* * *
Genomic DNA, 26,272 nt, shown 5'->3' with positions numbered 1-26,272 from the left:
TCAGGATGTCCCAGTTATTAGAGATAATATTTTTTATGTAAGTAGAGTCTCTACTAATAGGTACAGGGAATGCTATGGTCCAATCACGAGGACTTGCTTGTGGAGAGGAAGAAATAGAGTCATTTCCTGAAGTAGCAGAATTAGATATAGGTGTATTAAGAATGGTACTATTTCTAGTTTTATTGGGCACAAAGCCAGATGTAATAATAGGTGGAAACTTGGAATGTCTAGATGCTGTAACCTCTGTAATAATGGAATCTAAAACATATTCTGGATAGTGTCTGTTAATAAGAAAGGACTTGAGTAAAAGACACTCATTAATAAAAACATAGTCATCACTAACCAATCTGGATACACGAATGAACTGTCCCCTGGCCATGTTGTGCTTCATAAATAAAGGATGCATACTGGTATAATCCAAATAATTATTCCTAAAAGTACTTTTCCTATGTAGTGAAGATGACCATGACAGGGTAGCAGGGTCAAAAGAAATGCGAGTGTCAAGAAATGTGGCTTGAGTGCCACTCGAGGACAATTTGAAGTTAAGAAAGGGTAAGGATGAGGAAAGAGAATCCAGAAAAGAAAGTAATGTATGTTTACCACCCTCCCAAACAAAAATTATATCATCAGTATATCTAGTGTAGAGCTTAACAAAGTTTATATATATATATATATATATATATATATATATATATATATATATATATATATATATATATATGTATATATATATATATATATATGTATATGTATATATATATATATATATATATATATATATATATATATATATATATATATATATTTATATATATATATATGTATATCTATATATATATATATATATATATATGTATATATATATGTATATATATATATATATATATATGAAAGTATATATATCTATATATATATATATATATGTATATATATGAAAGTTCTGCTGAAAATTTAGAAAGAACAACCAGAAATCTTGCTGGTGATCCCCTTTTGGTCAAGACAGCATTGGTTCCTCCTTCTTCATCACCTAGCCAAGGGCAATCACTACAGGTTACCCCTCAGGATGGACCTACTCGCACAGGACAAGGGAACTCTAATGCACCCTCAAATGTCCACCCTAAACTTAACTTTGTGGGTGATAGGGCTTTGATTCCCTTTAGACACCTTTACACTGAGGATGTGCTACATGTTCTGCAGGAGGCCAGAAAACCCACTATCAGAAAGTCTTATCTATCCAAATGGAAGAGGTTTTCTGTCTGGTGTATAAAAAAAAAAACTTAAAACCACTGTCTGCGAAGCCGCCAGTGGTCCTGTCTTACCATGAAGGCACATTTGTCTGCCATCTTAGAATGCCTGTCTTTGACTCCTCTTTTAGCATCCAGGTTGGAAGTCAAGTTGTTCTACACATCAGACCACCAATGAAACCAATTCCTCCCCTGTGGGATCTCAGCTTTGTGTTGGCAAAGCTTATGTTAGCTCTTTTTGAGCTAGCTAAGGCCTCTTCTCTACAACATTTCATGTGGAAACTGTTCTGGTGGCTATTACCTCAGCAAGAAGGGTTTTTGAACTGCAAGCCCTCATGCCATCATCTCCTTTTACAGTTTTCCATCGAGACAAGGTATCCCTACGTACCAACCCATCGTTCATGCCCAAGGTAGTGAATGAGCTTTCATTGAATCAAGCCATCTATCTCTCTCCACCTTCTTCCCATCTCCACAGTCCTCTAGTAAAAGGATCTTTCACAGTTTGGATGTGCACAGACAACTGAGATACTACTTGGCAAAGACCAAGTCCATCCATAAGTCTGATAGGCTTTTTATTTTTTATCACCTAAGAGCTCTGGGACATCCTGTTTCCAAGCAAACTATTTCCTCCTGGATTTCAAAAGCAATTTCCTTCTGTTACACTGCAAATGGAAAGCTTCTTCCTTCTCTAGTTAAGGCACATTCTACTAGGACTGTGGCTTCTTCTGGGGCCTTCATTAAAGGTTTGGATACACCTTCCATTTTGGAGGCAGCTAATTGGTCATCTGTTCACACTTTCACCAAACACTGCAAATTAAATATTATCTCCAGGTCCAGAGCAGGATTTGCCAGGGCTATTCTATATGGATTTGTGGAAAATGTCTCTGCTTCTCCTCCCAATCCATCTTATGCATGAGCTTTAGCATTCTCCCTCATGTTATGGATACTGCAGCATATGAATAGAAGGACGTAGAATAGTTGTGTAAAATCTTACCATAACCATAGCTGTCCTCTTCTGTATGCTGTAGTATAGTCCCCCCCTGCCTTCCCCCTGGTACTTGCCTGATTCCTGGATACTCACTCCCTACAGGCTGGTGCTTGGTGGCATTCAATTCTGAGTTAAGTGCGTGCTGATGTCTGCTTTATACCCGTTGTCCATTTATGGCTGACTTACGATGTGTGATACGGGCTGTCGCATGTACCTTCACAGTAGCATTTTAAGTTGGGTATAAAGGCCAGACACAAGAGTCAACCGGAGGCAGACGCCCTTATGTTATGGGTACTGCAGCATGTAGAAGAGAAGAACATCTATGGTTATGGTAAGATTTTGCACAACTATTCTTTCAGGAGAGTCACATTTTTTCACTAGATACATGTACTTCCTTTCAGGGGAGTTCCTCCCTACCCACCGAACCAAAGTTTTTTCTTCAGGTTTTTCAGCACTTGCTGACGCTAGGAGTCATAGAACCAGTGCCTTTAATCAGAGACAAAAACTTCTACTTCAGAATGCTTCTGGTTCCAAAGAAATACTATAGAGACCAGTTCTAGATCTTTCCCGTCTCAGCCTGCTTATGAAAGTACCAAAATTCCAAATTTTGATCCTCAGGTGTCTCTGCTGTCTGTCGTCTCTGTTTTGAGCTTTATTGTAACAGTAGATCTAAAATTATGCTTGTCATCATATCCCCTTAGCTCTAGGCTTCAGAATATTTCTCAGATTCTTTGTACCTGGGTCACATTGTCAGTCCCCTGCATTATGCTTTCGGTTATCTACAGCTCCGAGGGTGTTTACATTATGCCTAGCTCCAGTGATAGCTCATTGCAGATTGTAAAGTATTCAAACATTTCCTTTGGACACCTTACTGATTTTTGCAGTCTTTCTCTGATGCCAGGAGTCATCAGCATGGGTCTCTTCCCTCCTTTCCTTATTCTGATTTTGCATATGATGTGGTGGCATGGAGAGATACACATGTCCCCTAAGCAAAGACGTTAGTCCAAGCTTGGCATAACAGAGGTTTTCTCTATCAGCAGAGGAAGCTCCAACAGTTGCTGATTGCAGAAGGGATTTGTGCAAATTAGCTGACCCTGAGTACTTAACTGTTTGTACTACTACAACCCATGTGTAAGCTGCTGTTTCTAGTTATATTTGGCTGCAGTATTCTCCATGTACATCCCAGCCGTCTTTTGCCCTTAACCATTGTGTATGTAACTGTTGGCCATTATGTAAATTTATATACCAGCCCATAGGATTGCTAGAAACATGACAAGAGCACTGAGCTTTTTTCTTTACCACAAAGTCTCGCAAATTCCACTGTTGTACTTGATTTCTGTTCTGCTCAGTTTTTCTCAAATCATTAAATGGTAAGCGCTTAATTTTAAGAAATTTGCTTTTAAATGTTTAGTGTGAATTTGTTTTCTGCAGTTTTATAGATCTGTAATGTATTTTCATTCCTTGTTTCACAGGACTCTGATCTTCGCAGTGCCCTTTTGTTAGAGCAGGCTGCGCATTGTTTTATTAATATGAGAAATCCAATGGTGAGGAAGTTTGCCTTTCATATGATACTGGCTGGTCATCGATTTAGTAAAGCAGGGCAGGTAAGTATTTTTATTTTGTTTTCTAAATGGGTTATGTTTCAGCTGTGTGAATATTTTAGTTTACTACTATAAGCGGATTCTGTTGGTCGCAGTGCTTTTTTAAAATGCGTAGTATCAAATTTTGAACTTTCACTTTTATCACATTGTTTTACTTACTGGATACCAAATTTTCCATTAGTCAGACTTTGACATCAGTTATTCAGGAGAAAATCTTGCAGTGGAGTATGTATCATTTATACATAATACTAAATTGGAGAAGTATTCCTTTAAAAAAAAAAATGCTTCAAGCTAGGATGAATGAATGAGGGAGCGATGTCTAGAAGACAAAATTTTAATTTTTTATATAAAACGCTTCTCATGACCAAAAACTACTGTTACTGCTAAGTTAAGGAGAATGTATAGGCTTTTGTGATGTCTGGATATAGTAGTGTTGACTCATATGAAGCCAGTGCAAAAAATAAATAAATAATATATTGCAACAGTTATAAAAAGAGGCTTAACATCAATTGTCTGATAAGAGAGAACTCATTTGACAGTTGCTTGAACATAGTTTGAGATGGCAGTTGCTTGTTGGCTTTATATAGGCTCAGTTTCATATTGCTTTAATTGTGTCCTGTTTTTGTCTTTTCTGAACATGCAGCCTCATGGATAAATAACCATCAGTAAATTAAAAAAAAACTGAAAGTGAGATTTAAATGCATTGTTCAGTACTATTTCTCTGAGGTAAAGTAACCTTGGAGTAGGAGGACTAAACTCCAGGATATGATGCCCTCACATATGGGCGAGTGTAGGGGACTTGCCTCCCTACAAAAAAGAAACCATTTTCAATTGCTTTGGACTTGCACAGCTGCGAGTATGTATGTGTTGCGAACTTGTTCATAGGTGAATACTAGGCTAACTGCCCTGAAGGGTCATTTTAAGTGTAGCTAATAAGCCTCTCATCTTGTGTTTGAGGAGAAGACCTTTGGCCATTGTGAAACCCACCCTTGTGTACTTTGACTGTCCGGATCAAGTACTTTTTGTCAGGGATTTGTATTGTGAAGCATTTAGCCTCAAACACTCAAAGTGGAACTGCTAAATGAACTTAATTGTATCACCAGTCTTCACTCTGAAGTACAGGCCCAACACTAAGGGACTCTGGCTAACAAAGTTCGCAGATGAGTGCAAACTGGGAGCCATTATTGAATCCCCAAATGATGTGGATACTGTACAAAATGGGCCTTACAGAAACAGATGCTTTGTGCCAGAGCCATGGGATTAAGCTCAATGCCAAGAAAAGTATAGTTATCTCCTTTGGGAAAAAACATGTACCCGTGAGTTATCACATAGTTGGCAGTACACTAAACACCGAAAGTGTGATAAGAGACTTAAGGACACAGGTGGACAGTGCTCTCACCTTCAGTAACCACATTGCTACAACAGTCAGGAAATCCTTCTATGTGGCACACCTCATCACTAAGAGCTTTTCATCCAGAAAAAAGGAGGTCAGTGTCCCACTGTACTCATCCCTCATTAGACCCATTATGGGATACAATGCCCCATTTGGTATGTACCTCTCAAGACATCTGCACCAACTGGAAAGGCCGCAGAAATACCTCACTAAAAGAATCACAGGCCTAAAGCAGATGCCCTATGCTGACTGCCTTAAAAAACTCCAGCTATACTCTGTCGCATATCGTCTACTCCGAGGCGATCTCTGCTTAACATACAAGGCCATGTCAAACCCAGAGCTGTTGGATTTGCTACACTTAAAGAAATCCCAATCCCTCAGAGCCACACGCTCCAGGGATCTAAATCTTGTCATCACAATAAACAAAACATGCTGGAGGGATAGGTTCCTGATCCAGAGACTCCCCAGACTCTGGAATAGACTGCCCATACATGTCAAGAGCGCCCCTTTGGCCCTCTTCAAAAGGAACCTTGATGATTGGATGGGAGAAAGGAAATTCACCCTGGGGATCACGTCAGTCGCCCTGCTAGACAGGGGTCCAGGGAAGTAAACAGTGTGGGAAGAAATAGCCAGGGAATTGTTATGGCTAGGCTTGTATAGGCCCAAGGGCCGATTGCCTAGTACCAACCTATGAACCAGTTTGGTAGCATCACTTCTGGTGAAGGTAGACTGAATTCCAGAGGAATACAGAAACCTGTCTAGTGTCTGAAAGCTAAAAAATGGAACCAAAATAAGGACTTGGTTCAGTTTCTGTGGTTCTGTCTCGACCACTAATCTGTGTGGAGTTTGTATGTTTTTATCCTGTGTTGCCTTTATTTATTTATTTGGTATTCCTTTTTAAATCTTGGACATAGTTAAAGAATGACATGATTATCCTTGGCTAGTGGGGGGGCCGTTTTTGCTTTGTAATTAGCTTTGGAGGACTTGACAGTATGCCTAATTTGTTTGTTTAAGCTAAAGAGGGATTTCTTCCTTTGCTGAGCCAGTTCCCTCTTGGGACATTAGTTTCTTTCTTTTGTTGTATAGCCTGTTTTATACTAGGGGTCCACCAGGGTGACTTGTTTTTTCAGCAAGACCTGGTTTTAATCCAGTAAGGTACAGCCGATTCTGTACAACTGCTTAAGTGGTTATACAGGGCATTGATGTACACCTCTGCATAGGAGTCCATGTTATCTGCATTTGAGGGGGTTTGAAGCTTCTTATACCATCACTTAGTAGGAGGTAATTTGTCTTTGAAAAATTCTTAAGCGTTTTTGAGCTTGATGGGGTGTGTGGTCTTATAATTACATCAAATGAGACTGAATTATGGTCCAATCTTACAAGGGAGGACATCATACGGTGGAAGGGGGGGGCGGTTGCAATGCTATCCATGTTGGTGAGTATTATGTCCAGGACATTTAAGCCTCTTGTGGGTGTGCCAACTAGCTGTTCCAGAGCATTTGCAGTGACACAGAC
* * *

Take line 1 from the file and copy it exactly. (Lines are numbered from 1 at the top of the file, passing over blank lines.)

Genomic DNA, 26,272 nt, shown 5'->3' with positions numbered 1-26,272 from the left: